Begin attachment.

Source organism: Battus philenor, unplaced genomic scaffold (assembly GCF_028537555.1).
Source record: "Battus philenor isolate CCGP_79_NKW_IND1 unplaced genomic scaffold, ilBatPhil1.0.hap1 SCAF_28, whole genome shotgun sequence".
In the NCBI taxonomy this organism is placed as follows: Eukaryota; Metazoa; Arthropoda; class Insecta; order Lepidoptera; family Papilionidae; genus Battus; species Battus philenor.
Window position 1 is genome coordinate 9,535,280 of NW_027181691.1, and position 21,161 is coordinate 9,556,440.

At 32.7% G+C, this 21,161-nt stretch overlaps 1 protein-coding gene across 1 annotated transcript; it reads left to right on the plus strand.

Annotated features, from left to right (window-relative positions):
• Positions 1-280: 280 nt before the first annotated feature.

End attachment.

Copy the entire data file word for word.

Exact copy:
Source organism: Battus philenor, unplaced genomic scaffold (assembly GCF_028537555.1).
Source record: "Battus philenor isolate CCGP_79_NKW_IND1 unplaced genomic scaffold, ilBatPhil1.0.hap1 SCAF_28, whole genome shotgun sequence".
In the NCBI taxonomy this organism is placed as follows: Eukaryota; Metazoa; Arthropoda; class Insecta; order Lepidoptera; family Papilionidae; genus Battus; species Battus philenor.
Window position 1 is genome coordinate 9,535,280 of NW_027181691.1, and position 21,161 is coordinate 9,556,440.

At 32.7% G+C, this 21,161-nt stretch overlaps 1 protein-coding gene across 1 annotated transcript; it reads left to right on the plus strand.

Annotated features, from left to right (window-relative positions):
• Positions 1-280: 280 nt before the first annotated feature.